Speech-Language Pathology Students’ Awareness of Linguistic and Cultural Differences This study examined 167 English-speaking speech-language pathology undergraduate and graduate students’ knowledge of linguistic and cultural differences associated with other dialects and languages. The knowledge of differences among cultures is essential for English-speaking practitioners working with second-language English- or dialect-speaking individuals with speech and/or language difficulties. It is necessary ... Article
Article  |   October 01, 2004
Speech-Language Pathology Students’ Awareness of Linguistic and Cultural Differences
Author Affiliations & Notes
  • Sandra Levey
    Lehman College of the City University of New York, Bronx, NY
Article Information
Cultural & Linguistic Diversity / Professional Issues & Training / Articles
Article   |   October 01, 2004
Speech-Language Pathology Students’ Awareness of Linguistic and Cultural Differences
SIG 10 Perspectives on Issues in Higher Education, October 2004, Vol. 7, 2-5. doi:10.1044/ihe7.2.2
SIG 10 Perspectives on Issues in Higher Education, October 2004, Vol. 7, 2-5. doi:10.1044/ihe7.2.2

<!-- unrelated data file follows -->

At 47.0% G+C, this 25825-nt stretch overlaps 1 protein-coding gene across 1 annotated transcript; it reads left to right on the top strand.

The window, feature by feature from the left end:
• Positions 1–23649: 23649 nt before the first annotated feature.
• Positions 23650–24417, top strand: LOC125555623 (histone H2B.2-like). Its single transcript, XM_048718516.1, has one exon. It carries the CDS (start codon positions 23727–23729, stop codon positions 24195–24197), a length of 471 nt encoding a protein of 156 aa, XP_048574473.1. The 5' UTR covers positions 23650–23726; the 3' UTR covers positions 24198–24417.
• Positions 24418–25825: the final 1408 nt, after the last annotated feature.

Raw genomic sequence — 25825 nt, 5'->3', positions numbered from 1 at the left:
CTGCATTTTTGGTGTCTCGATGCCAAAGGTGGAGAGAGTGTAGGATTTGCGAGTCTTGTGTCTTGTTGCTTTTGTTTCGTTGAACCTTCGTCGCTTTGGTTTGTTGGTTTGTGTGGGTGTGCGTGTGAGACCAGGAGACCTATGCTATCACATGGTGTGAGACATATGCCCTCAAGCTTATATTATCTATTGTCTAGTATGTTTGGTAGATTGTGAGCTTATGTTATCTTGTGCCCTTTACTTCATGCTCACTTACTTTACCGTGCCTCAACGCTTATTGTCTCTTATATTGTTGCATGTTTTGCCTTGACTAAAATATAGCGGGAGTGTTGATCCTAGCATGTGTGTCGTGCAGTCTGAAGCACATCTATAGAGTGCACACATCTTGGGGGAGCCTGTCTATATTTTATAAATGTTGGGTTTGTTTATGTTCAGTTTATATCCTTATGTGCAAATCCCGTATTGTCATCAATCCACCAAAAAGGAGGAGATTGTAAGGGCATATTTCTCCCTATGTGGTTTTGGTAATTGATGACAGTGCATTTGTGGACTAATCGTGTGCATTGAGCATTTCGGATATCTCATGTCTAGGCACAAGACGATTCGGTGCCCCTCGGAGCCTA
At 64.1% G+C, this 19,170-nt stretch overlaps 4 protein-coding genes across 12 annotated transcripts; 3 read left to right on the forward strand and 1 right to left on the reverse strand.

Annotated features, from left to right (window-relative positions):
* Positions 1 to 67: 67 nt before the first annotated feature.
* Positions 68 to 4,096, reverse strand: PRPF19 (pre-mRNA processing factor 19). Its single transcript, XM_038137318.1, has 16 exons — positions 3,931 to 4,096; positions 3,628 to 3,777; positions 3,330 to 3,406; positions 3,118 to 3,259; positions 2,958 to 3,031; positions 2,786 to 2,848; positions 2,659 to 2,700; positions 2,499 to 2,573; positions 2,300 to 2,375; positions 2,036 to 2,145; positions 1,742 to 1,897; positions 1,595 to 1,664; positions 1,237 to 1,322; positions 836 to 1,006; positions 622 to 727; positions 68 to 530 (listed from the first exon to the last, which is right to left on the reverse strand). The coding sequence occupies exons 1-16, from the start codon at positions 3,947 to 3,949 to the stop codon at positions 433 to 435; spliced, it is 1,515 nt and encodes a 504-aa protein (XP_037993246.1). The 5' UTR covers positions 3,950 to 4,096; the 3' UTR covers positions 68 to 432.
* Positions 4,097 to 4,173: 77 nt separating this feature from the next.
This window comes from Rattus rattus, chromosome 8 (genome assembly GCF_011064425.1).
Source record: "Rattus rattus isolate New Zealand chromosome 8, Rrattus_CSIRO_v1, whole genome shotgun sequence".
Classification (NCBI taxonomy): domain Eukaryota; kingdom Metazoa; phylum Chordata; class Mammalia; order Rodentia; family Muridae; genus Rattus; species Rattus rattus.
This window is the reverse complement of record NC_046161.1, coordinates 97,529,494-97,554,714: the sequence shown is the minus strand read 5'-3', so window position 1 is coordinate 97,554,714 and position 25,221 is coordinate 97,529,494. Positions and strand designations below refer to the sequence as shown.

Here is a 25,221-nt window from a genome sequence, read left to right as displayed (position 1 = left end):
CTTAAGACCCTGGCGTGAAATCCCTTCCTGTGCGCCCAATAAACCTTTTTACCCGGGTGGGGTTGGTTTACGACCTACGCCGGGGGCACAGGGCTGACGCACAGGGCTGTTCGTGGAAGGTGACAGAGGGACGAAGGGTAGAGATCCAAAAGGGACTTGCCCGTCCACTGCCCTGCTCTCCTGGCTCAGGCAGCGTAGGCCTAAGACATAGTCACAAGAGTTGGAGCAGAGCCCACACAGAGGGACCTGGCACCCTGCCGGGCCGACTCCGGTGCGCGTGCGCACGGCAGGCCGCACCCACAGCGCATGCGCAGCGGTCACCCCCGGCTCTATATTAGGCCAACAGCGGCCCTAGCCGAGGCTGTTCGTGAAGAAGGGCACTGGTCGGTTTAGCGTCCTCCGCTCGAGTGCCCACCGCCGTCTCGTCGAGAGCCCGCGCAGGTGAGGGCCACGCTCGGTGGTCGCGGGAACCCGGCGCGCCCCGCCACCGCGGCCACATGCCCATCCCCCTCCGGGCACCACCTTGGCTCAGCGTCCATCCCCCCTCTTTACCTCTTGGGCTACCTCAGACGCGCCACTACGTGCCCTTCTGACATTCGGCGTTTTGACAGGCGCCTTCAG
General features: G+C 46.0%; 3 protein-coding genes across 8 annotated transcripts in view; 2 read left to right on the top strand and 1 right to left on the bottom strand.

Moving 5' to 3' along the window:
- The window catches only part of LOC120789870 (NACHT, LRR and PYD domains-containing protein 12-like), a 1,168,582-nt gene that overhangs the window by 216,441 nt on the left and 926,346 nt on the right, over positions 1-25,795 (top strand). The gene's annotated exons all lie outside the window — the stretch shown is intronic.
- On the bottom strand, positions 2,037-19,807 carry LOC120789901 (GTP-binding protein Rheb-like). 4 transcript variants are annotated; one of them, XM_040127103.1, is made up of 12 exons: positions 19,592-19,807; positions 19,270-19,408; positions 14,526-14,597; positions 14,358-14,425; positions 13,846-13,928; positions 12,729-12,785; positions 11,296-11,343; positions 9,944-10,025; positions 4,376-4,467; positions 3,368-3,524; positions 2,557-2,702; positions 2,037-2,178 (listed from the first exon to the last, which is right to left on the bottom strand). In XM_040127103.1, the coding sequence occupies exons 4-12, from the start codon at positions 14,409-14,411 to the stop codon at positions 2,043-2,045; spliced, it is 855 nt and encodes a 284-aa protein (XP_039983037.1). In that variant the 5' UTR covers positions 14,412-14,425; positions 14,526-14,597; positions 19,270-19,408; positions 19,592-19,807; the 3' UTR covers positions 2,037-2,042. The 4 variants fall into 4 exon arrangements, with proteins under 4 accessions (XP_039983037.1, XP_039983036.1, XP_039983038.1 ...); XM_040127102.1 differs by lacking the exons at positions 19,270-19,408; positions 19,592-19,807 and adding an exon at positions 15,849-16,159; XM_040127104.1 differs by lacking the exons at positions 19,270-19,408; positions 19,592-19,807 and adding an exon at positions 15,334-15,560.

This study examined 167 English-speaking speech-language pathology undergraduate and graduate students’ knowledge of linguistic and cultural differences associated with other dialects and languages. The knowledge of differences among cultures is essential for English-speaking practitioners working with second-language English- or dialect-speaking individuals with speech and/or language difficulties. It is necessary that practitioners be aware of differences among other languages or dialects so that they can differentiate between disorders and typical differences. Awareness of linguistic and cultural differences is essential because of the increase in the number of bilingual individuals in the United States. For example, Spanish is now the second most frequently spoken language in this country (Iglesias & Anderson, 1993). In addition, it is estimated that limited proficiency with English exists for at least 14% of school-aged children (Silliman & Diehl, 2002). In addition, nearly 7.5 million persons in the U.S. from culturally and linguistically diverse groups have a disorder of either speech, language, or hearing (Battle, 2002). In spite of the increase in bilingual speakers in the United States, statistics show that there are over a thousand speech-language pathologists treating languages not spoken by them (Weiss, 2002).
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